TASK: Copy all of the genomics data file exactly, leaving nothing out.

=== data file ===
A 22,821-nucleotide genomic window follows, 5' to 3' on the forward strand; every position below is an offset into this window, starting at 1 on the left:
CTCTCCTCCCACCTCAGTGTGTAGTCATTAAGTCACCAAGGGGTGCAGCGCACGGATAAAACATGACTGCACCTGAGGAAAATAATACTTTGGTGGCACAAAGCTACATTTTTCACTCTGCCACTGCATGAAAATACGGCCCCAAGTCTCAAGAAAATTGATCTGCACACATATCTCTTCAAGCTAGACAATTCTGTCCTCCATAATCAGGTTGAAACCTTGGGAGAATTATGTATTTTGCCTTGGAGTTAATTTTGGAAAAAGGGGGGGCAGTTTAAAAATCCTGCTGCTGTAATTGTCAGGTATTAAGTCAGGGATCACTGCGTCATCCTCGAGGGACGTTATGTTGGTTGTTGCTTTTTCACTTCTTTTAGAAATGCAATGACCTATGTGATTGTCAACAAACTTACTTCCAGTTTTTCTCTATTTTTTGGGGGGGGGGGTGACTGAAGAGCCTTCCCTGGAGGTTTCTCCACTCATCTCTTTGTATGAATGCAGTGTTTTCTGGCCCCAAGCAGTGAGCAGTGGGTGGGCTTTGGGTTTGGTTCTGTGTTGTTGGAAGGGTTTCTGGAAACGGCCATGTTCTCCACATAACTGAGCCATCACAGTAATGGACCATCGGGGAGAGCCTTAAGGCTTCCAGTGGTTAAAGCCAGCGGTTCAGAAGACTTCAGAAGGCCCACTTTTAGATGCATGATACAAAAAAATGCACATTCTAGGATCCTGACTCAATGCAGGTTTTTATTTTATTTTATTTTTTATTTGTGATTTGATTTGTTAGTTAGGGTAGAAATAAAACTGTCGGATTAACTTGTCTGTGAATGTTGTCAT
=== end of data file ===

A 22,821-nucleotide genomic window follows, 5' to 3' on the forward strand; every position below is an offset into this window, starting at 1 on the left:
CTCTCCTCCCACCTCAGTGTGTAGTCATTAAGTCACCAAGGGGTGCAGCGCACGGATAAAACATGACTGCACCTGAGGAAAATAATACTTTGGTGGCACAAAGCTACATTTTTCACTCTGCCACTGCATGAAAATACGGCCCCAAGTCTCAAGAAAATTGATCTGCACACATATCTCTTCAAGCTAGACAATTCTGTCCTCCATAATCAGGTTGAAACCTTGGGAGAATTATGTATTTTGCCTTGGAGTTAATTTTGGAAAAAGGGGGGGCAGTTTAAAAATCCTGCTGCTGTAATTGTCAGGTATTAAGTCAGGGATCACTGCGTCATCCTCGAGGGACGTTATGTTGGTTGTTGCTTTTTCACTTCTTTTAGAAATGCAATGACCTATGTGATTGTCAACAAACTTACTTCCAGTTTTTCTCTATTTTTTGGGGGGGGGGGTGACTGAAGAGCCTTCCCTGGAGGTTTCTCCACTCATCTCTTTGTATGAATGCAGTGTTTTCTGGCCCCAAGCAGTGAGCAGTGGGTGGGCTTTGGGTTTGGTTCTGTGTTGTTGGAAGGGTTTCTGGAAACGGCCATGTTCTCCACATAACTGAGCCATCACAGTAATGGACCATCGGGGAGAGCCTTAAGGCTTCCAGTGGTTAAAGCCAGCGGTTCAGAAGACTTCAGAAGGCCCACTTTTAGATGCATGATACAAAAAAATGCACATTCTAGGATCCTGACTCAATGCAGGTTTTTATTTTATTTTATTTTTTATTTGTGATTTGATTTGTTAGTTAGGGTAGAAATAAAACTGTCGGATTAACTTGTCTGTGAATGTTGTCAT